Eel Marsh House, so integral to the first film, has become a dilapidated wreck, a visual demonstration of how much Jennet has disintegrated since Arthur Kipps’ well meaning intervention forty years earlier. Already unhinged, born as she is from sheer rage at the loss of her son, and her punishment at being unable to fit within the narrow confines of Victorian sexuality, her rage has now become vindictive. Eve is initially set her up as her double – both are women who have had children taken from them due to social pressures. Later Eve is cast as a double to Alice, Jennet’s sister and the cause of her son’s death, and therefore a target for the Woman’s rage. She seeks to ‘punish’ Eve by taking Edward. To me, this is unnecessary, since the Woman would have been just as potent had she not been viciously targeting Eve, but simply trying to replace her dead son with Edward. This reading would have been supported by her behaviour, exacerbated by her tendency to target those children who have wronged Edward in some way. She’s not just an angel of death, she becomes his avenging angel. In a more intelligent horror film, the Woman could have become the projected personnification of Edward’s own paranoia, but sadly those days of horror seem long gone.
I loved Jennet in the first film, but in The Woman in Black 2, Hammer seem to have confused her with Kayako from Ju-On: The Grudge (2002), while her costume design is based more upon the Bride in Black from Insidious (2010)! You can probably guess the ending, and despite its largely negative reception by critics, there will no doubt be a third instalment, and Jennet will be further reduced to a dull bogeyman, instead of the potent force she was in 2012. It must be borne in mind that Hammer were a company based on the franchising of monsters, making nine films about Dracula between 1958 and 1974, seven films about Frankenstein between 1957 and 1974, and four films about mummies between 1959 and 1971. Yet do we need another monster franchise where the only way to generate suspense is to show people wandering around in the dark, just so the director can add cheap jump scares by making the spectre go “Boo”?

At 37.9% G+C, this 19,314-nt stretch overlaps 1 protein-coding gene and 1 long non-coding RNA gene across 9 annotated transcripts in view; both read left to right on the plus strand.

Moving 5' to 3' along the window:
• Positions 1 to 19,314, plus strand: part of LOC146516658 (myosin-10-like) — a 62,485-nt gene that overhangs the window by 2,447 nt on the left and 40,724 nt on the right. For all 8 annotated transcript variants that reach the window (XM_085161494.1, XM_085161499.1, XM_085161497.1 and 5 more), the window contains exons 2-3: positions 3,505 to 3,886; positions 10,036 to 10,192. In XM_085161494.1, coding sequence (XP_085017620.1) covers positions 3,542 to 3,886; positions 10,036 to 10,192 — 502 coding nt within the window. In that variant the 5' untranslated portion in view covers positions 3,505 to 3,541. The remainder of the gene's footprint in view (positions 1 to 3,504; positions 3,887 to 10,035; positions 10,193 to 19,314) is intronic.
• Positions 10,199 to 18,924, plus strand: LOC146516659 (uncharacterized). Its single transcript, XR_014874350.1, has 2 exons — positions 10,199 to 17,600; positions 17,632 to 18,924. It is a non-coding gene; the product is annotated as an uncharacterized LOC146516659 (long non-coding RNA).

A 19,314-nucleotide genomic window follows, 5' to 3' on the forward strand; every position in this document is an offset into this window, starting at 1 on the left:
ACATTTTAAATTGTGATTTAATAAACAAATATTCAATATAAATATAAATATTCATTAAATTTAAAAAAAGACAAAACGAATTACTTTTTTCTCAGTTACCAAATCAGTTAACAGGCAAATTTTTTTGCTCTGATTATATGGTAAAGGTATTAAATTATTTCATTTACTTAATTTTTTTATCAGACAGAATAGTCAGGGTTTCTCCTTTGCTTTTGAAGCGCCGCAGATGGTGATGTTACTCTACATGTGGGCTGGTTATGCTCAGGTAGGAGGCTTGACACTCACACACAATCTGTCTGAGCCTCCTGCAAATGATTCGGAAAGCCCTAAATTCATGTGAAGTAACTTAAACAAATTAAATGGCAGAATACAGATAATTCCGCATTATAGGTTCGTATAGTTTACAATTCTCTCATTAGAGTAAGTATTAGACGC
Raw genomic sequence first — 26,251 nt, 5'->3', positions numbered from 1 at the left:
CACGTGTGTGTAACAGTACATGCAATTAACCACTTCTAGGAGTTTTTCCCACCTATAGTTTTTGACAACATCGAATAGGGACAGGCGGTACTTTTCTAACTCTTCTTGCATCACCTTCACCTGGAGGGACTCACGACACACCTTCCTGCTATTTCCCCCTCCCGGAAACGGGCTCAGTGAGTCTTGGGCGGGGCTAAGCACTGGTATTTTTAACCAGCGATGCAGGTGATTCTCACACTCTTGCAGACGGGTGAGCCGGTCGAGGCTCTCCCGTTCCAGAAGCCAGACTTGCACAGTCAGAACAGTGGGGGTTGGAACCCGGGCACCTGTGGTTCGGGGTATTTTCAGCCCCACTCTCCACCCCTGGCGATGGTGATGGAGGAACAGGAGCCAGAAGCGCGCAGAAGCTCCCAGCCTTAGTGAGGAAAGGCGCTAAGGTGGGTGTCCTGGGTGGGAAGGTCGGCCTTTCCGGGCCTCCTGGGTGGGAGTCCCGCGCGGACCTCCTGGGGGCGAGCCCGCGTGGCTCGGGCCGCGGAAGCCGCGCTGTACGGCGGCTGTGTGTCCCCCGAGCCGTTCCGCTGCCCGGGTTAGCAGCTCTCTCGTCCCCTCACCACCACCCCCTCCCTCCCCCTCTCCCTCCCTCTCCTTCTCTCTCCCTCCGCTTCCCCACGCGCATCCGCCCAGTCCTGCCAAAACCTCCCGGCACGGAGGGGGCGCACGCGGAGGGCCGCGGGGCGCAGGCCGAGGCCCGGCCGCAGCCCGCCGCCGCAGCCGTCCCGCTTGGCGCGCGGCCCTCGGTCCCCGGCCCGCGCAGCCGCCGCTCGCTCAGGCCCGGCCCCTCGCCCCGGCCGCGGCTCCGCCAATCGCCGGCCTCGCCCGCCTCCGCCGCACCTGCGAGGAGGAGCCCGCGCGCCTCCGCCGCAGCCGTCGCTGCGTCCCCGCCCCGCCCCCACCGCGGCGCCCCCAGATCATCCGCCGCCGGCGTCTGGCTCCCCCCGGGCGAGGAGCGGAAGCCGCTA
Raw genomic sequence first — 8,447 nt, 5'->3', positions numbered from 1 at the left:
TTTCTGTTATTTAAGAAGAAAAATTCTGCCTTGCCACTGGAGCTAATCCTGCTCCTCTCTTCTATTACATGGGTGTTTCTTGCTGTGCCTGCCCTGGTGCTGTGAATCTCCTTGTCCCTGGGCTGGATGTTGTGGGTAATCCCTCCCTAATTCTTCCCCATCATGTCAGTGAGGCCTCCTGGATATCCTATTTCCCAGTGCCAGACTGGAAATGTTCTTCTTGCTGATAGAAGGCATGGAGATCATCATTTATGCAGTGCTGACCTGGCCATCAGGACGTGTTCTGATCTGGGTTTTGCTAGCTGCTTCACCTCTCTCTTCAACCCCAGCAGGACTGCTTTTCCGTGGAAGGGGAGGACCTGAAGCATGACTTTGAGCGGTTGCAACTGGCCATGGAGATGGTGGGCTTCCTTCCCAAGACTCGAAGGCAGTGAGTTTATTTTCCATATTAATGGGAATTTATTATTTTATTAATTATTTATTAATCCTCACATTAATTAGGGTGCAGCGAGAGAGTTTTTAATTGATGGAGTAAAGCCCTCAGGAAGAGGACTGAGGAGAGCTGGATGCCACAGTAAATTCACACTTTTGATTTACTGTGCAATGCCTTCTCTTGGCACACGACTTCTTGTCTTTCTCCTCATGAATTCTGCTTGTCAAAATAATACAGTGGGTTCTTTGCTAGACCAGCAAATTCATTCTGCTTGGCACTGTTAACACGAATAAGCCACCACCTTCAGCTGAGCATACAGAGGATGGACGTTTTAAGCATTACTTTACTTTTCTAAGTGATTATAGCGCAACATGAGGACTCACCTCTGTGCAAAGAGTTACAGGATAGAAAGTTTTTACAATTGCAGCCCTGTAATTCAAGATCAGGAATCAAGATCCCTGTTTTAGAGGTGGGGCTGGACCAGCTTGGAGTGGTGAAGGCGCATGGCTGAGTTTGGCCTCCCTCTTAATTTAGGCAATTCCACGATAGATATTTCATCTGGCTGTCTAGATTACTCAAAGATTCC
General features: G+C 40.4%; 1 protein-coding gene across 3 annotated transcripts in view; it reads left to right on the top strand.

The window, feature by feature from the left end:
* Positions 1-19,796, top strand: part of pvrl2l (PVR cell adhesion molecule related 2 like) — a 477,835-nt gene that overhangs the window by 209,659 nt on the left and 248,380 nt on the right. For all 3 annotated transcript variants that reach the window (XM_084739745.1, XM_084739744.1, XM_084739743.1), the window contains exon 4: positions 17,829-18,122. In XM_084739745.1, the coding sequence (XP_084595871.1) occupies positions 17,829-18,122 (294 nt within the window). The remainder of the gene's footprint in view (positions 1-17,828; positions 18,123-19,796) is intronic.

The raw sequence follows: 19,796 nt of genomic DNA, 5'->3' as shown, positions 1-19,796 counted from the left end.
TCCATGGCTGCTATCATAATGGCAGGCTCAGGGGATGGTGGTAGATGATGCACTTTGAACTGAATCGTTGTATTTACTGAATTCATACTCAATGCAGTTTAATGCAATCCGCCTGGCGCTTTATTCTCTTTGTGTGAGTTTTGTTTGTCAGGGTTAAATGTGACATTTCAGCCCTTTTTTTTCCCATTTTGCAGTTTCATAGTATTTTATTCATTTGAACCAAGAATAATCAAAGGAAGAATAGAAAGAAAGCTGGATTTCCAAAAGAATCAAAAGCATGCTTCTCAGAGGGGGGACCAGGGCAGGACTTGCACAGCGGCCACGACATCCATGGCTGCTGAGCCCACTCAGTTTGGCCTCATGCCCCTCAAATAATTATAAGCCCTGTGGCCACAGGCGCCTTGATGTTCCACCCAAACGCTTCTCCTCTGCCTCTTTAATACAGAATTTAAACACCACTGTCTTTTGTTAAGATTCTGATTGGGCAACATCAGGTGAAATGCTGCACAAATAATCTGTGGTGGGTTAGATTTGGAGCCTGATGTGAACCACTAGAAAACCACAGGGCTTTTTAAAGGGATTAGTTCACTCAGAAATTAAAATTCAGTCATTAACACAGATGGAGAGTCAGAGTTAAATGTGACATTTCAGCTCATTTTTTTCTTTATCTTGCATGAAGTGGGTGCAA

In essence, this is my problem with contemporary supernatural horror. It’s the lack of subtlety. This particular strain of horror was born as far back as the Graveyard School of poetry in the mid eighteenth century, and influenced the original Gothic texts such as The Castle of Otranto (1764). The original supernatural tales were creepy, weird, and downright unsettling – you only need to read ‘The Signal-Man’ by Charles Dickens, ‘The Yellow Wallpaper’ by Charlotte Perkins Gilman or pretty much anything by M. R. James to see that. Move into the twentieth century and watch Night of the Demon (1957), The Innocents (1961), or The Haunting (1963). Hell, even watch The Sixth Sense (1999) – there should be an air of unease, a tension between the existence of this world and the next within the same physical space. James Wan got it right in 2013 with The Conjuring, and its pointless prequel, Annabelle (2014), suffered massively by having a director who didn’t understand suspense or subtlety. Backstories are held up as the be-all and end-all, as if humans aren’t capable of reacting to a crisis based on their own moral compass, or simply the situation at hand. In The Conjuring, the family simply move into the ‘wrong’ house, and have to deal with the consequences. Backstory is irrelevant. So why is it so heavy-handed in The Woman in Black: Angel of Death?
Having said that, horror always moves in cycles. The ‘assault on the family’ films of the 1970s were replaced by the endless slashers of the 1980s, which gave way in the early 2000s to the slew of titles inspired by the success of The Sixth Sense. I’d argue that it was the success of Paranormal Activity in 2009 that kickstarted the current trend for supernatural films – which is ironic since the first PA film succeeded precisely because you spent much of the film waiting for something to happen. With any luck the studios will stop underestimating the intelligence of their audience and reintroduce subtlety, nuance and elegance to a strand of horror that was always about what you imagined, as opposed to what you saw.